Somalia-Ethiopia tensions only serve to embolden Al Shabaab

Saturday February 03 2024

Security forces patrolling the northern region of Kenya near the border with Somalia. PHOTO | FILE | NMG

By Adam Aw Hirsi

The breakdown of diplomatic relations between Ethiopia and Somalia has far-reaching consequences, extending beyond political instability and strained economic ties.

Among deadliest of these consequences is how Al Qaeda-affiliated Al Shabaab terrorist group in the Horn of Africa is on the cusp to leverage the current tiff between Somalia and Ethiopia and make a renewed ethnic and religious divisions and discord to advance their goals of wreaking perpetual havoc in East Africa and beyond.

Until January 1, 2024, when Ethiopian Prime Minister Abiy Ahmed signed a Memorandum of Understanding with Muse Bihi, the leader of Somaliland region, granting Ethiopia 20 square kilometres of land well inside Somalia, Mogadishu and Addis Ababa cooperated in the security sector like no other neighbouring countries in the region.

Read: OBBO: With love from Hobyo, through Ethiopia, to DRC

Ethiopian troops, operating outside of the African Union mandate, operated in Somalia, working hand-in-hand with the Somali National Security Forces and with minimal opposition from the communities in which they served.

The co-operation spirit between the two countries was at its all-time high when, on December 6, 2023, the ministers of defence from both countries signed the renewal of a multidimensional MoU (security, policing, intel sharing, etc) that the two countries have had for the past ten years.


Then, on January 1, everything changed. The deteriorated diplomatic cordiality and amity between Somalia and Ethiopia has created a vacuum for exploitation by Al Shabaab. The absence of effective communication and collaboration between the two countries has the potential to undermine collective security efforts, leading to weakened intelligence-sharing coordination and a reduced ability to respond swiftly to terrorist threats and attacks.

Al Shabaab might also exploit these vulnerabilities to facilitate movement, evade capture, and carry out cross-border attacks not only between Somalia and Ethiopia but also between the two and Kenya, thereby worsening the already precarious stability of the region.

Al Shabaab, like all other criminal outfits roaming the world, thrives in environments of social division and political polarisation. The breakdown of diplomatic relations between Somalia and Ethiopia has already created an atmosphere of mistrust and animosity, social and ethnic grievances, and perceptions of historical injustices that were dormant in the quintessential Somali since Siad Barre administration collapsed.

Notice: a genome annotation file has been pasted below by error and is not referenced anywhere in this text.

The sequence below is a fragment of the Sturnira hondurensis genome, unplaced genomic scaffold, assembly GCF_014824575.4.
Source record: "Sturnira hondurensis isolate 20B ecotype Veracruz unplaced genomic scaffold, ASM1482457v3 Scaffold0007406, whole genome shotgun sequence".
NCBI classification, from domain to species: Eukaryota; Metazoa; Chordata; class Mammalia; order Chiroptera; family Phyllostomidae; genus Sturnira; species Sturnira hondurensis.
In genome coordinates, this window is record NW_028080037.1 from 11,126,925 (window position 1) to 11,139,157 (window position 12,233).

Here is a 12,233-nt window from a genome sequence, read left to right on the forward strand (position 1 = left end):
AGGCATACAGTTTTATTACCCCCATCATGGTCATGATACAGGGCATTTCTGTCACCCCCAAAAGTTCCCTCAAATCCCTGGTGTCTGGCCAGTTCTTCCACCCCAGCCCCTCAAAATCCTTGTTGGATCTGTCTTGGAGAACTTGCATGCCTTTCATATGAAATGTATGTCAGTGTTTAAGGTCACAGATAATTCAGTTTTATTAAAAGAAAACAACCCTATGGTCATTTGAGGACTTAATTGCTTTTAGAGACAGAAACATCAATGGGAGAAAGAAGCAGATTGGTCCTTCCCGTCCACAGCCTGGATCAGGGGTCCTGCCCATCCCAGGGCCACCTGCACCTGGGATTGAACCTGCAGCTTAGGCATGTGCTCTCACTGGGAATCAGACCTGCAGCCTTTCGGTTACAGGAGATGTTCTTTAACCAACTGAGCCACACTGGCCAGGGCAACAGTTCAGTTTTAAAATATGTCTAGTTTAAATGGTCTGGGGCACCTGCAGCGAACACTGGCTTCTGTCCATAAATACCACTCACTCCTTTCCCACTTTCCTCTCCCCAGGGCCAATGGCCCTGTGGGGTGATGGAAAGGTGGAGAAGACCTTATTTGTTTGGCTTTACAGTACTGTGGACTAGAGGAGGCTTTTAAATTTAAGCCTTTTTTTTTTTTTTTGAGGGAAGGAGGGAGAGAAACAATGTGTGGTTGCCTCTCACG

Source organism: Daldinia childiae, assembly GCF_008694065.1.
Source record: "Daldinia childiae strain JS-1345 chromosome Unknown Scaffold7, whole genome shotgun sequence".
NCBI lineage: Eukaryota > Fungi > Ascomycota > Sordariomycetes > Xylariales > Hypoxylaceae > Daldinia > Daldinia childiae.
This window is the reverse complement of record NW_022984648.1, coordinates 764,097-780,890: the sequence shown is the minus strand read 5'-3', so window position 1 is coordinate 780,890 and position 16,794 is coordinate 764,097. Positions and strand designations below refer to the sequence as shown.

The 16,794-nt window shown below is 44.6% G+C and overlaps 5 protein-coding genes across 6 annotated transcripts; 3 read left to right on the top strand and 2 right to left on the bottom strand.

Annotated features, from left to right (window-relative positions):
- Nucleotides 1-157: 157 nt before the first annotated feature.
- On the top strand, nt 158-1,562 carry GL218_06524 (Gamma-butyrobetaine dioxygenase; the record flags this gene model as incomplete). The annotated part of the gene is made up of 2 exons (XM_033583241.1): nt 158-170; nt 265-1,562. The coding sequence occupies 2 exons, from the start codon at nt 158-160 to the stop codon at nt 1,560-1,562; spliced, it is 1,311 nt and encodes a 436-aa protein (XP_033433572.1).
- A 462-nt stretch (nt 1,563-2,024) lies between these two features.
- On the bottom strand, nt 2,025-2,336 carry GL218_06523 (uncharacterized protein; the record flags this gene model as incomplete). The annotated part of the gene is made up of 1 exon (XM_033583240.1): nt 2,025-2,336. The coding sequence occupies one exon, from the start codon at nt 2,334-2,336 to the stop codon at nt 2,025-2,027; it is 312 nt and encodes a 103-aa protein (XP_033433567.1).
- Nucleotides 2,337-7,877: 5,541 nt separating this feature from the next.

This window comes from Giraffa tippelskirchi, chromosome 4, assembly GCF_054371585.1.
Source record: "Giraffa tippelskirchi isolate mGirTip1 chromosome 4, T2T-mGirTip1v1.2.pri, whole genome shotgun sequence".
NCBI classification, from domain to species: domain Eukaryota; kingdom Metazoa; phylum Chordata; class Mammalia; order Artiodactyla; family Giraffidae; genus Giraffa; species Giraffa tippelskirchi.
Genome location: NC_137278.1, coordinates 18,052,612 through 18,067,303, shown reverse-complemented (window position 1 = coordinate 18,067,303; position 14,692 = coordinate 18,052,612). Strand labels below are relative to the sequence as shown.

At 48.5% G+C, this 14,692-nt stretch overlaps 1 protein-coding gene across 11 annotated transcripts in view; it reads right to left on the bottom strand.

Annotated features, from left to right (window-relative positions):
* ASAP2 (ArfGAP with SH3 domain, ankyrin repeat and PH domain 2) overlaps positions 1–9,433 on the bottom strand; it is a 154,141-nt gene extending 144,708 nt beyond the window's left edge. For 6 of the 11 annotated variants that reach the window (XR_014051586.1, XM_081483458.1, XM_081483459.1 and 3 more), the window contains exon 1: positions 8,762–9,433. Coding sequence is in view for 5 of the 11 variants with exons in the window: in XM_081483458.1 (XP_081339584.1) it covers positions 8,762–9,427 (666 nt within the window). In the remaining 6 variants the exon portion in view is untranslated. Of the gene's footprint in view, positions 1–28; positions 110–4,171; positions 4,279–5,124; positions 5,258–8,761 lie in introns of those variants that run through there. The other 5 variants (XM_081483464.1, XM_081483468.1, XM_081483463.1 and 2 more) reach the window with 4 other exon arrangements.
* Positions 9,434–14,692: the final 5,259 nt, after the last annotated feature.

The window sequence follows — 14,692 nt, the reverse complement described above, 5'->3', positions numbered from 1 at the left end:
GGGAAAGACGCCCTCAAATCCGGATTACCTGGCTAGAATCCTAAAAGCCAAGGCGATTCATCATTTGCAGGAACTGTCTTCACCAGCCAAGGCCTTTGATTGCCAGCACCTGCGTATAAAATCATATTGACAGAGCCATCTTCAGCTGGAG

Read: OBBO: Border reopening Somalia-EAC dreams, fulfils Shabaab wish

Exploiting those sentiments and grievances, al-Shabaab has already started to manipulate the situation and is primed to recruit youth in the name of religion and pan-Somalism. In other words, Al Shabaab will fully exploit all the existing or professed fault lines to fuel violence and promote their deadly extremist ideologies.

The absence of an optimum relationship between Somalia and Ethiopia, two countries joined at the hip in many ways, undermines the overall international counter-terrorism efforts in the East Africa region. It will waste the blood and treasure that many countries, Ethiopia being among the foremost, have sacrificed to make Somalia and the wider region a safer place to live and do business.

Co-operative intelligence sharing, joint military operations, and coordinated military engagement against Al Shabaab will likely become increasingly difficult, if not impossible, to execute.

In a region where soldiers from five countries, including Ethiopia, have been fighting a common enemy in Somalia, the breakdown of diplomacy between Somalia and Ethiopia will undoubtedly have severe negative repercussions on the overall security prospects of not only both Somalia and Ethiopia, but also Kenya and Djibouti.

Read: OBBO: ‘Fortress East Africa,’ a fluke that has taken some 16 years

This will give Al Shabaab a badly needed new breathing and operating space in the region. Buoyed by the two countries losing sight of them, the Al Shabaab terrorists will be able to expand their operations, presence, and relevance, posing a greater threat to both regional and global security.

To effectively respond to this situation and prevent any further escalation that will only benefit the terrorist organisation, realistic calculations are paramount.

As Somalia does not have a square metre to manoeuvre, Ethiopia must skilfully walk back, disown the MoU it inked with Hargeisa and, when the time is right, start engaging for commercial maritime access with the Mogadishu-based national government, where Somaliland region is duly, if not overly, represented.

Between now and then, every acrimonious day between Somalia and Ethiopia will only serve as an undeserved boon for Al Shabaab.

Dr Adam Aw Hirsi (PhD) is Somalia Cabinet minister. X: @JustAwHirsi